Organ Markets: Problems Beyond Harms to Vendors

The October 2014 issue of the American Journal of Bioethics includes an open peer commentary, "Organ Markets: Problems Beyond Harms to Vendors," by Pacific Center co-director Alex Capron and two colleagues, Gabriel Danovitch, MD, and Francis Delmonico, MD, that elaborates on the thesis advanced by Julian Koplin in his article in the same issue that allowing organ sales cannot be justified based simply on respecting the contractual freedom of organ sellers, given the clear evidence of harm to sellers. Capron and his co-authors present three additional reasons for rejecting a "regulated market" in organs. First, regulated organ markets would be very expensive and complex to administer and risk creating real or perceived unfairness. Second, ample evidence exists that the form of regulated organ purchases being proposed would not increase the net supply of organs for transplantation. Finally, regulated markets contain theseeds of their own undoing and would soon devolve intounregulated markets. For these reasons, legislators should not eliminate the prohibitions in the National Organ Transplant Act of 1984 on providing "valuable consideration" in exchange for organs, and no "pilot studies" either need to be undertaken (because of the extensive existing data) or should be (because any "experiment" would turn out to be irreversible, as the proponents recognize).

Co-Director Participates in "Room for Debate" on a market in kidneys, online in New York Times on August 21

Alex Capron of the Pacific Center and Francis L. Delmonico, MD, Executive Director of the Declaration of Istanbul Custodian Group, argued in a contribution to a New York Times online "Room for Debate," that removing disincentives and obstacles to voluntary, unpaid organ donation would produce better, more sustainable, and more defensible policy for kidney transplantation than would eliminating the federal ban on payments to donors. The latter would a very controversial step, while the former would be something the entire community could support, along with removing the three-year limitation on Medicare coverage of the immunosuppressive medications that are essential to prevent organ rejection and increasing the supply of organs from deceased donors by efficiently using donor consent registries throughout the country and by recovering and transplanting more kidneys from donors after circulatory death.

Should We Lift the Ban on Buying and Selling Human Organs for Transplantation?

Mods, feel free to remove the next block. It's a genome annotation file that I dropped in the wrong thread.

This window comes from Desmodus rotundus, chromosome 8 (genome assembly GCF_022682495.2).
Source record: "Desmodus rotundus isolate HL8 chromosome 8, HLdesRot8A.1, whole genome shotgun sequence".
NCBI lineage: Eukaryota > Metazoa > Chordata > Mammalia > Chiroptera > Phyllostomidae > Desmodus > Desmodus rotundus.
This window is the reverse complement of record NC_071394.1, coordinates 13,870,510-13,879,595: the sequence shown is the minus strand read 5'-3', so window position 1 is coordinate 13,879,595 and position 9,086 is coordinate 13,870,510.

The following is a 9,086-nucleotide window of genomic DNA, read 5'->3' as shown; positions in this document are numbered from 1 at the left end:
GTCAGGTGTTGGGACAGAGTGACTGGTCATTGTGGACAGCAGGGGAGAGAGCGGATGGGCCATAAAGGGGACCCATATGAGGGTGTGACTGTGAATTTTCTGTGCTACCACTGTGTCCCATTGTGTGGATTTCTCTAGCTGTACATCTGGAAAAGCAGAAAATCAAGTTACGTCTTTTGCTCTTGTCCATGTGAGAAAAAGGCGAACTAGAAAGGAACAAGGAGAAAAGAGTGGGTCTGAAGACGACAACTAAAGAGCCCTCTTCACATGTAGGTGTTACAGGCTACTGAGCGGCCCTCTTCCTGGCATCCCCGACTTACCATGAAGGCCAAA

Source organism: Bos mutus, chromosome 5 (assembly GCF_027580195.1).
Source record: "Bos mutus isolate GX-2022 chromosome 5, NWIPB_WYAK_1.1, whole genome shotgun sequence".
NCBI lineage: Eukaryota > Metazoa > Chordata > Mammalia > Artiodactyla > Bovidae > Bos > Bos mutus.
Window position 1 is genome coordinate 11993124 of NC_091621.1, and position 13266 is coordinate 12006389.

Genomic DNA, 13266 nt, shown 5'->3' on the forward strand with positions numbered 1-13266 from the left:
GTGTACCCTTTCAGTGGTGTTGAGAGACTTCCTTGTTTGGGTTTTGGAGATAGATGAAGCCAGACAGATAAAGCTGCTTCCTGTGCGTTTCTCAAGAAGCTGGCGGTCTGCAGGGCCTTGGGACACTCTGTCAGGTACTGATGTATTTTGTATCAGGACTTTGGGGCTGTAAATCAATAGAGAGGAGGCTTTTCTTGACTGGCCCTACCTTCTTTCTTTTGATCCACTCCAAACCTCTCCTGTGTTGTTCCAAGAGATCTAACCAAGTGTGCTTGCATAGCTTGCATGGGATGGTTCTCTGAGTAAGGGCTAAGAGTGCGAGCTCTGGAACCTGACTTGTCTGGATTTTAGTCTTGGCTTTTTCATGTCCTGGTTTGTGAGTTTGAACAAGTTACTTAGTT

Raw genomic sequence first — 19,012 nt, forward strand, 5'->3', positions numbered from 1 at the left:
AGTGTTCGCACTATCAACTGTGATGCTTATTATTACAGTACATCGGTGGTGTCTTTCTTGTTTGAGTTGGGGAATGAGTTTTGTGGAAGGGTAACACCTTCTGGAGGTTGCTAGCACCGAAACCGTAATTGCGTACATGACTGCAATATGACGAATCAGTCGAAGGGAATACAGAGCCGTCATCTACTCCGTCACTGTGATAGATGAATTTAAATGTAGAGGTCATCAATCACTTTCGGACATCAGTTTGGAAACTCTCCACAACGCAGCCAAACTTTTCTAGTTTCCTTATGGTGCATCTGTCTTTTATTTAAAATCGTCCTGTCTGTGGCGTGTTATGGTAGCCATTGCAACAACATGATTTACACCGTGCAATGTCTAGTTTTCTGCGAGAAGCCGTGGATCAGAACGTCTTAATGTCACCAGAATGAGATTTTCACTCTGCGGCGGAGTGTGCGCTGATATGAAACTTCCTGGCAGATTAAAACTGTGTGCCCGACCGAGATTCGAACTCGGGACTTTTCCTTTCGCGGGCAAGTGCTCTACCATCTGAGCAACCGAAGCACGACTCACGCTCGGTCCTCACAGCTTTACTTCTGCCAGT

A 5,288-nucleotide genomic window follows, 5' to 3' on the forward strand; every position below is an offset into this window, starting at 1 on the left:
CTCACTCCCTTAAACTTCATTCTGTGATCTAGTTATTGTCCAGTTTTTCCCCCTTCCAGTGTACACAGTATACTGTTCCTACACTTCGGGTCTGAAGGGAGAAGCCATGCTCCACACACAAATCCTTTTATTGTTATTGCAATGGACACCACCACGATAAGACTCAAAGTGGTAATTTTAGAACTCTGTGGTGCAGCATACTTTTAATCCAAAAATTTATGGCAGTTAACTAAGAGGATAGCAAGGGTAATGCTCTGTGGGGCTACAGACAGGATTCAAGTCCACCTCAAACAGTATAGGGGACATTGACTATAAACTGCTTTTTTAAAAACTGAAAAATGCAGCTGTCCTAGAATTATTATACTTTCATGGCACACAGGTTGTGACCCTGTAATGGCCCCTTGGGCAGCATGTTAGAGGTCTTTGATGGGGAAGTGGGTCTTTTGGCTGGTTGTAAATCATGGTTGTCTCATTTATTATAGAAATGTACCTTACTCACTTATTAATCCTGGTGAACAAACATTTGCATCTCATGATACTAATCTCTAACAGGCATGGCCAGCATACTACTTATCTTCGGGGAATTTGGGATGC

On March 25, 2014, Pacific Center Co-Director Alex Capron presented a lecture in the Chapman Dialogue series at Chapman University Law School in Orange, CA, regarding the arguments for and against removing the ban on organ sales in the United States. He described the history of transplantation and the development of the prohibition on organ sales, first in this country and then around the world. He noted that a change in the prohibitions in the US would probably undermine the efforts to eliminate organ trafficking and transplant tourism in a number of developing countries where these practices have been prevalent until recent years, always with very bad effects on poor people.

Death, Life-Support and the Protection of the Unborn: The End to a Tragedy in Texas

On January 26, 2014, physicians at the John Peter Smith Hospital in Fort Worth, Texas, disconnected Marlise Munoz from the mechanical ventilator. She'd entered the hospital's emergency department two months earlier, brought there by ambulance after her husband found her unconscious on their kitchen floor. After two days attempting to treat her, physicians at the hospital determined on November 28th that she met the criteria for determining death based on having lost all functions of the brain. But they didn't pronounce her dead or cease the external support at that time because she was 14 weeks pregnant, and someone at the hospital had concluded that despite her death and her husband's insistence that she would not want to be artificially sustained even if she were alive (but lacked any prospect of recovery), the artificial support of her biological functioning had to be continued because the Texas Advanced Directives Act renders ineffective a pregnant patient's (or surrogate decision maker's) directions to end life-support. Only after the District Court for Tarrant County ruled that the Act doesn't apply to dead bodies-and ordered the hospital to pronounce her dead-were the medical interventions ceased and her body turned over to her family for burial.

Professor Alex Capron, the Pacific Center's co-director, discusses the court decision and the questions that it leaves in doubt in a symposium on the Munoz case on the Bioethics Program blog.

The Continuing Problem of Organ Trafficking and Transplant Tourism:

Although organ transplantation has, from its earliest days in the mid-1950s, depended on altruism-originally of living, related donors, then beginning in the late-1960s of deceased donors and their next-of-kin, and in recent decades again of living donors, including those who are not related by biology or friendship with their recipients-the shortage of organs has led in some locales to the use of "donors" who are paid or coerced as well as to the use of condemned prisoners as a source for other organs as well. Such practices have been illegal in the United States since 1984 and have been condemned on a number of occasions by the World Health Assembly. Most recently, in 2010 the WHA endorsed the "WHO Guiding Principles on Human Cell, Tissue and Organ Transplantation," a revision of a document first approved in 1991 that was influential in leading many other countries to outlaw organ sales and to condemn "transplant tourism," which involves patients from wealthy countries coming to hospitals in developing countries to obtain a transplant of an organ typically sourced from a poor local resident or executed prisoner. Pacific Center Co-Director Alex Capron has continued to play a leading role in WHO's work on this topic since returning in September 2006 from directing WHO's Department of Ethics, Trade, Human Rights and Health Law. He has also been a leader in the creation and implementation of the Declaration of Istanbul, which was adopted in May 2008 as a means of expressing healthcare professionals' opposition to transplant tourism and organ trafficking. Professor Capron has addressed these topics in academic presentations on many occasions, most recently at: